What You Need to Know Before Deploying Wi-Fi in your SMB


Earlier this week, the wireless router in my home office gave up the ghost. Beyond the obvious inconvenience and disruption to my work, I used the opportunity to explore the various wireless solutions on the market, even as I hunted for a replacement. From my findings, I highlight some facts that SMBs should be aware of before deploying Wi-Fi networking in their organizations.


Recognize the Inherent Challenge of a Wireless Environment


There is no doubt that Wi-Fi has entered the mainstream. Every laptop and netbook now comes with Wi-Fi, and we're not even counting tablet devices and an increasing number of smartphones. Compared to the single-digit count in most home deployments though, the use of wireless in the office might not be as straightforward as one might think.


The usual disadvantage of interference to Wi-Fi signals applies to the office. And because neighboring offices also may be using Wi-Fi, as well as the correspondingly higher amount of data transferred during business hours, many of these problems are amplified. Moreover, a business wireless network is much more attractive to malicious attackers.


My point here is this: Setting up Wi-Fi in your SMB cannot be compared to the simplicity of a home wireless deployment. It can be much more complex and expensive for an optimum setup. As such, IT managers should provision sufficient resources and not expect a plug-and-play experience.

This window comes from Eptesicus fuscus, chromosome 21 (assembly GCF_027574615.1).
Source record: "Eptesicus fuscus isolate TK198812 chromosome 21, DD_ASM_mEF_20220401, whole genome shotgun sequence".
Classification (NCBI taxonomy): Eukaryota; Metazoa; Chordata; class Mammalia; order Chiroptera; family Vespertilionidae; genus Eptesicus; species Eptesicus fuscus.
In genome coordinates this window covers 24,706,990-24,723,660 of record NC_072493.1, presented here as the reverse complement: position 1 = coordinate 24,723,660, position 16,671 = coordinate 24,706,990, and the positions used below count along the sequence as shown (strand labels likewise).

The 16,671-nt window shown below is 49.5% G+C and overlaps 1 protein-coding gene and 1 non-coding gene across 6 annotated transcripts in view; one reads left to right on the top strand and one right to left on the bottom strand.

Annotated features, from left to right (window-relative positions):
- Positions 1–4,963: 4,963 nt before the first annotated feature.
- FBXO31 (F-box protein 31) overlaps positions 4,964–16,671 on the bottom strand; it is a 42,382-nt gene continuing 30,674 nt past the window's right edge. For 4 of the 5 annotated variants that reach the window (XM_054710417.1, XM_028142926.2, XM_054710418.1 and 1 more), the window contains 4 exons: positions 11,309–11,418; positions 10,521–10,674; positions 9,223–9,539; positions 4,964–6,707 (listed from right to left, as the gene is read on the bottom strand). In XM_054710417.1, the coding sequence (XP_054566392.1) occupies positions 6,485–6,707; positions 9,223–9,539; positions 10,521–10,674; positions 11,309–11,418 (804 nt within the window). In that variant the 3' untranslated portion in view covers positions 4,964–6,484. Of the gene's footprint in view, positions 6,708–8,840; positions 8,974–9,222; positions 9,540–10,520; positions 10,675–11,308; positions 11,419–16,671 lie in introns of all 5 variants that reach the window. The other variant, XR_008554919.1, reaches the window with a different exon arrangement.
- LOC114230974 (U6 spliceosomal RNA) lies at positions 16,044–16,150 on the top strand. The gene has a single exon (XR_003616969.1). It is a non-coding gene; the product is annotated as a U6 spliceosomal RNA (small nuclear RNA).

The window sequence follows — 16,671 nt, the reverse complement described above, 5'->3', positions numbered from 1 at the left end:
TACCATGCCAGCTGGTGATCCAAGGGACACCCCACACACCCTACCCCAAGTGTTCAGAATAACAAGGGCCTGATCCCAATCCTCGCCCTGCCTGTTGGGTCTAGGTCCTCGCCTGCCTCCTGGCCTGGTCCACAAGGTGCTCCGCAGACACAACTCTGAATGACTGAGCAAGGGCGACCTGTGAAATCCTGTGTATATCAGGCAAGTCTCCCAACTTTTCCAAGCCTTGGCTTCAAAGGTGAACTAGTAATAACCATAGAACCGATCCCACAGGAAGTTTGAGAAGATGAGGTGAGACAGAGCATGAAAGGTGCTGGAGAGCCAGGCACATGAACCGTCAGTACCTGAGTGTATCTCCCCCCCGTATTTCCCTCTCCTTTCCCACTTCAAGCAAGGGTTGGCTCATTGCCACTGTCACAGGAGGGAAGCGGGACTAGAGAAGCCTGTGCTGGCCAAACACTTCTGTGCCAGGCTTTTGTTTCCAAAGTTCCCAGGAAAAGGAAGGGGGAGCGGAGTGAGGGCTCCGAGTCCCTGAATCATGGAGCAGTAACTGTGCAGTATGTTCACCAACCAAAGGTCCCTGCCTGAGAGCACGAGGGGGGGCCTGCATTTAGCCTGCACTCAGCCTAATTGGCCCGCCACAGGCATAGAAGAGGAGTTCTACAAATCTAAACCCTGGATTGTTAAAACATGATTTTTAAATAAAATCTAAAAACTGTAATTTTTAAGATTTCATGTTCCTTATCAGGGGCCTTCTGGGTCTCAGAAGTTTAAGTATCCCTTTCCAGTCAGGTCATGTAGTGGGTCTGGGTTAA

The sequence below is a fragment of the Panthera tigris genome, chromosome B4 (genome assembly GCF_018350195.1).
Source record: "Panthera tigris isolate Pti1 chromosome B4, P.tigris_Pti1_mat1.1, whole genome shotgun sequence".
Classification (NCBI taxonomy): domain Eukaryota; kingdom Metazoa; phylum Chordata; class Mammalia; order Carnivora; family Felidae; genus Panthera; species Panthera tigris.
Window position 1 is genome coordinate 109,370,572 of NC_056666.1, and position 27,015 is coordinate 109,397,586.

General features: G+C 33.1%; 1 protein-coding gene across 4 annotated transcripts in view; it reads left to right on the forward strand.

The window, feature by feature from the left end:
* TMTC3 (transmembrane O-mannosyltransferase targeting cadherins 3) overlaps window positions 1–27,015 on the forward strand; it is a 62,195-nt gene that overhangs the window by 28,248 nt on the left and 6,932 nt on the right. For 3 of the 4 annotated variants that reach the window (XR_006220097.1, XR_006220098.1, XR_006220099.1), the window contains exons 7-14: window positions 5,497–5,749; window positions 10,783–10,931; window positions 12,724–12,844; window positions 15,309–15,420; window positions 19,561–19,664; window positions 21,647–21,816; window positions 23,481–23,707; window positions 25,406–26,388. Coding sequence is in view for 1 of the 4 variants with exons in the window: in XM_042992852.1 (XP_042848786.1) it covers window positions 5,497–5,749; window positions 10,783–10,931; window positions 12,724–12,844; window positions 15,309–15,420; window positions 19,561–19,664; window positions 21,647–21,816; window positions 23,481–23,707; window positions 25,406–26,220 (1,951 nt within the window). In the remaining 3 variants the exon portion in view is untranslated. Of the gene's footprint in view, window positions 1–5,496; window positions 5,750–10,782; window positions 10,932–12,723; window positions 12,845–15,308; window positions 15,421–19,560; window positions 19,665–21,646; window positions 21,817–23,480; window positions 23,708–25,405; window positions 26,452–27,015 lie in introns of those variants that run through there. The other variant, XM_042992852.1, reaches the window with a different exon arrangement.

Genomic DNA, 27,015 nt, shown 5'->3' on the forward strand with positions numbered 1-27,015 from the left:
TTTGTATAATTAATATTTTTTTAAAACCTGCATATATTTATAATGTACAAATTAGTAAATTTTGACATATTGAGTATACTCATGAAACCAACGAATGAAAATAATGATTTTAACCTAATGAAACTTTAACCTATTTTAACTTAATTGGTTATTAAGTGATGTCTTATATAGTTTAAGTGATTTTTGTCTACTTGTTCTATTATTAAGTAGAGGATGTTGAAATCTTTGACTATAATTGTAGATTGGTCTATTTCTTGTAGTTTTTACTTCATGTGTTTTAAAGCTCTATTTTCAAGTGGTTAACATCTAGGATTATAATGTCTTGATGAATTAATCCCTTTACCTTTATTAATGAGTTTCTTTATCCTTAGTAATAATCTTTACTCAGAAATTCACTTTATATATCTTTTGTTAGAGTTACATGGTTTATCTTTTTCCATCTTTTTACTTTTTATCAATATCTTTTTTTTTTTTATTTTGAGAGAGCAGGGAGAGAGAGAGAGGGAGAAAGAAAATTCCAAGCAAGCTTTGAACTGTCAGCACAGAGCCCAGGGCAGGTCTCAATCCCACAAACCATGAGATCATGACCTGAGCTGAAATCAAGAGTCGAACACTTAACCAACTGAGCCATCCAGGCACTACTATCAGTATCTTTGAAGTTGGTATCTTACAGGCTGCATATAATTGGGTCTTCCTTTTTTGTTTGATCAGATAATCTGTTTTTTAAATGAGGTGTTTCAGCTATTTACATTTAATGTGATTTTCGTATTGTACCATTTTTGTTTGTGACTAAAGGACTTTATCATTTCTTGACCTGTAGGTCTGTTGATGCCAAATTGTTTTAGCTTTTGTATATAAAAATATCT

Go for Business, Not Consumer-Grade Equipment


The popularity of Wi-Fi has meant a proliferation of wireless access points (AP) and routers available at extremely competitive prices. In fact, it is entirely possible to purchase three or four consumer APs for the cost of wiring up a dozen Ethernet ports. As you can imagine, management would be tempted to calculate the cost of deploying Wi-Fi using the typical home wireless router as a metric.


Seasoned network administrators will tell you that using network equipment designed and sold to home users is not generally a good idea for business. Usually undetected to the average user, I have seen consumer network equipment, including wireless APs, freeze, suffer from erratic performance or crash. I have had to reboot my wireless router; and have also seen bugs in network switches cause intermittent network slowdowns or other inexplicable problems.


Wireless APs designed for business are built to more stringent standards. I'm certainly not saying that problems cannot occur with business-grade networking gear, of course. I'm simply pointing out the value they offer.


Perform a Site Survey for Better Coverage


A site survey would probably be mandatory if your SMB office spans more than one level or has too many obstacles such as cabinets, cubicle partitions and concrete walls. The objective is to eliminate, or minimize, dead zones.


Putting the APs at the right location is extremely important because having too many in close proximity, ironically, can create more interference. Some enterprise-grade equipment, such as that made by Ruckus Wireless, is designed to not require a site survey. This depends, however, on the advanced technology it employs, in which emitted wireless signals are essentially "shaped" and directed using software.


In a blog next week, I shall be giving some pointers to select the right Wi-Fi hardware for your small and mid-sized business.